The Power of Elul
 
 
  Breaking Free Chizuk #1313  
 
 
In Today's Issue
   
Image of the Day
Editor’s Note
Announcements: GYE Event with Dov and Duvid Chaim in Jerusalem
Links: The Tosher Rebbe, Ztz"l
Torah: Turning Our Whole Lives Over To Hashem
Torah: How can I make this Ellul different from every other Ellul?
 
 
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Image of the Day
 
Editor’s Note

Month of Elul, as brought down in Ari Z'L and chassidus, is the month when Yud Gimmel Middos Horachamim shine with utmost force. It is by Hashgocho Protis that the issue of our newsletter #1313 (twice Yud Gimmel!) comes out today.

May Hashem, in His ultimate Mercy, bestow upon all our readership a brocho for complete and speedy recovery!

Ksiva V'Chasima Tovah l'shona tovah umesukah!

Announcements
 
GYE Event with Dov and Duvid Chaim in Jerusalem
 

Good News! Dov (from the Daily Dose of Dov) is visiting Israel.

We'll be having a special GYE event this Thursday evening in Jerusalem where you can meet Dov - and Duvid Chaim from the 12-Step calls - in person!

Under the Title: "Recovery is not a spectator sport!"

Dov and Duvid Chaim will discuss their experiences and practical insights into the Action Steps of Recovery.

Spouses are invited too, to join Duvid Chaim's wife Miriam for a special Wives's Q&A Get Together in an adjacent room.

Please RSVP by e-mail to: gye.help@gmail.com so we can know who will be joining us.

Dov and Duvid Chaim will be answering all your questions - you are welcome to send them to Duvid Chaim in advance at duvidchaim@gmail.com.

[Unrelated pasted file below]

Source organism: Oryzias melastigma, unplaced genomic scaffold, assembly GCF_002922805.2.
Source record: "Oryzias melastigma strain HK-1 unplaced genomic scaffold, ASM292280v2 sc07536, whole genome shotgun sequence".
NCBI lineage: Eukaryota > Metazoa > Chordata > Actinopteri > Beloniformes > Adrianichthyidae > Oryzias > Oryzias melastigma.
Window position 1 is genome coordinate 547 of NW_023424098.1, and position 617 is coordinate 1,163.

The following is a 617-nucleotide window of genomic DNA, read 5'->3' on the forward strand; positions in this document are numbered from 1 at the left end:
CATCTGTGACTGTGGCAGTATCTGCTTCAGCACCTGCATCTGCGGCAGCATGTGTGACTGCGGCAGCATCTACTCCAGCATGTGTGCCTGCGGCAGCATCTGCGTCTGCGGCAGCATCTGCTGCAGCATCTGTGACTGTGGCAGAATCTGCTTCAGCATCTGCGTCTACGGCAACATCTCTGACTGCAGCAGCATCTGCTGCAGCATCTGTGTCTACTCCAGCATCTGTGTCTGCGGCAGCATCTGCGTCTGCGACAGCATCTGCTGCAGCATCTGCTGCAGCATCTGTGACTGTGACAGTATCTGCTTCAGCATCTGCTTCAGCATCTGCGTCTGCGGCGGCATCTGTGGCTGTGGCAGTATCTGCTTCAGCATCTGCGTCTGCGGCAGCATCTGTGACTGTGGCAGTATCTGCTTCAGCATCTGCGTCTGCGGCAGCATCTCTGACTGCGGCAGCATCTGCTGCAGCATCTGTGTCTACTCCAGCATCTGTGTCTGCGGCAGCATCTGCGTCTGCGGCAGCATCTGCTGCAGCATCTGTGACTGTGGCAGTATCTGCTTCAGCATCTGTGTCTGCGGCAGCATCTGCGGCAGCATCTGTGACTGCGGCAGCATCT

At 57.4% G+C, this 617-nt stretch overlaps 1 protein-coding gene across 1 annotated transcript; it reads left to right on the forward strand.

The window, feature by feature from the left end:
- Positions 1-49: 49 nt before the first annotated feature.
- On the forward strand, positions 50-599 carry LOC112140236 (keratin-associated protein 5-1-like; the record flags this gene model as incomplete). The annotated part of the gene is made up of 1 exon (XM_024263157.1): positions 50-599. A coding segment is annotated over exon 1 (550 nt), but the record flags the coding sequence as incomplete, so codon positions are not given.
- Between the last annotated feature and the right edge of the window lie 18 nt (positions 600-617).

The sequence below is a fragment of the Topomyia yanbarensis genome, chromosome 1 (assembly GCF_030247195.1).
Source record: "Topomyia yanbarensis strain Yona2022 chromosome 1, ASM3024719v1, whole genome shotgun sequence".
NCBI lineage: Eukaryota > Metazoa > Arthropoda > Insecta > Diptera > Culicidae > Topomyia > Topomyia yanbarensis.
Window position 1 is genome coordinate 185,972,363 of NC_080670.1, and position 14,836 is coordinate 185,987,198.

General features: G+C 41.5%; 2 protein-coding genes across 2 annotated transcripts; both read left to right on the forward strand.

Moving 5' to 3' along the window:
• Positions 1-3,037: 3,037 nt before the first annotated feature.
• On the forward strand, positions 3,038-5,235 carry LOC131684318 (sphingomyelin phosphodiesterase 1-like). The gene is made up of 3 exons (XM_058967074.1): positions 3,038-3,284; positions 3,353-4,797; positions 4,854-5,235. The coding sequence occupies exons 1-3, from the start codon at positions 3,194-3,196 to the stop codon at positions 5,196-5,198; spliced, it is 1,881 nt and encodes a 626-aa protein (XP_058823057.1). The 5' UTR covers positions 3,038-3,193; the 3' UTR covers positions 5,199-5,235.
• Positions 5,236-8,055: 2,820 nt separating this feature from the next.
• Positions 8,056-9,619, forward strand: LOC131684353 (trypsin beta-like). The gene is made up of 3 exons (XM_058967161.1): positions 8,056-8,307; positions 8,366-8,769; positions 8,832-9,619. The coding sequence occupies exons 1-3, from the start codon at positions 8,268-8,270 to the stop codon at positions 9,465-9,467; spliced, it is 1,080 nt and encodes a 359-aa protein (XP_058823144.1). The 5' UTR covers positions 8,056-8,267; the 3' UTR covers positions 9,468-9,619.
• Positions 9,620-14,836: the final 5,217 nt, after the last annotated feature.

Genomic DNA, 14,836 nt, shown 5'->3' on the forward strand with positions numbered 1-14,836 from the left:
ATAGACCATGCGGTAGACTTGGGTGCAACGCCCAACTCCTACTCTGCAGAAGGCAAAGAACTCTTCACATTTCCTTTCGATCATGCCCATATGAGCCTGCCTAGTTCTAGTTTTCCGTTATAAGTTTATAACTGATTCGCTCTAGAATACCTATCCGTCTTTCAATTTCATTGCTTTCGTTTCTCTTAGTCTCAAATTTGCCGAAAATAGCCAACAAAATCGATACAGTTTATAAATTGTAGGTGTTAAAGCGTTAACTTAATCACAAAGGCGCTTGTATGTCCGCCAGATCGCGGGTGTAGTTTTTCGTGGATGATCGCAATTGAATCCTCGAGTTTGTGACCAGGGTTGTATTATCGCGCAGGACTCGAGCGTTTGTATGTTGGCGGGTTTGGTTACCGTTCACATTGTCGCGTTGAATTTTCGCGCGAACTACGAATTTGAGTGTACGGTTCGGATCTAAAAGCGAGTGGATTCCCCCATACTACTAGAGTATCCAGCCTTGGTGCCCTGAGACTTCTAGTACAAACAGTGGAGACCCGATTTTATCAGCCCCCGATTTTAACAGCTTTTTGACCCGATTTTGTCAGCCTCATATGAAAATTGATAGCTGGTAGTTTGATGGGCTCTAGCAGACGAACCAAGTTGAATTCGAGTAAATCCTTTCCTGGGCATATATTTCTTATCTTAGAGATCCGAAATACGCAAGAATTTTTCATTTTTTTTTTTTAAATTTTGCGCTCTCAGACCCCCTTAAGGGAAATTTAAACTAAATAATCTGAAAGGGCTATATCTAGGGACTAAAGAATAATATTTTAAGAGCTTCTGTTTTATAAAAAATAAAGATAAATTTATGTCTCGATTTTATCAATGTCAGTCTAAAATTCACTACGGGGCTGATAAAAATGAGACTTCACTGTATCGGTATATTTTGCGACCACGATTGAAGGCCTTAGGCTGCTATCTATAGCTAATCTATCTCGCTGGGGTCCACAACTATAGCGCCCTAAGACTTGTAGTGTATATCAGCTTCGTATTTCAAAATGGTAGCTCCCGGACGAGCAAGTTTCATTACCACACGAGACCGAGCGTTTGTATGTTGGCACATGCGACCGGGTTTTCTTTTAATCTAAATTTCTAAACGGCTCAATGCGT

This Thursday, August 20, 2015 at 9 PM at "The Place" in Jerusalem

2/19 Rechov Sheshet Hayamim
Ramat Eshkol, Jerusalem
Israel

Suggested fee to help cover costs: 20 NIS

Links
 

Last week, Klal Yisrael lost one of the last great tzadikim of the previous generation.

 

It's well worth reading this article, just to get a small glimpse of what we lost. Hard to believe such people still lived in our day and age. 

 

May we all learn from him, even a tiny bit, what it means to live completely for Hashem.

The Tosher Rebbe, Ztz"l
Torah
 
Turning Our Whole Lives Over To Hashem
 
By Rav Avrohom Schorr
 
By obormottel

"One thing I've asked from Hashem, that I dwell in the house of Hashem all the days of my life..." -Psalm 27

Read more
Torah
 
How can I make this Ellul different from every other Ellul?
 
Part 2/3
 
By Boruch

Rav Avigdor Miller Zt"l was once asked whether it was OK to read Dale Carnegie's "How to win friends and influence people". He asked in return whether it was OK to read a Driver's manual.

Alcoholics Anonymous is not about morality: it is about recovery. It is about what works to keep the alcoholic sober.

If so, how does religion get involved? The answer appears frequently in AA literature. AA says that selfishness and self-centered behavior is what condemns the addict to relapse. Most people are neither 100% selfish nor 100% idealistic. Most people are somewhere in between. An addict, however, who indulges in outright selfishness, even if only some of the time, will, sooner or later, as much as most of the time he knows that he absolutely cannot afford to relapse, in a moment of emotional pain and crisis, he will be unable to distinguish true from false and he will go right back to his drug and relapse totally. That is the problem of addiction.

What is AA's solution? The addict must avoid selfishness at all costs and instead of looking to satisfy his own self-will he must constantly seek G-d's will. That way, crisis or no crisis, he will never get confused and "drink" again. One thing the addict knows -once he has accepted AA's prescription - is that G-d does not want addicts to go back to their drug. If an addict wants to recover he must constantly seek G-d's will. Of-course "constantly seeking G-d's will" is very religious, that's what the Mesilas Yeshorim in Perek 18 calls Chasidus. And that's where AA is religious.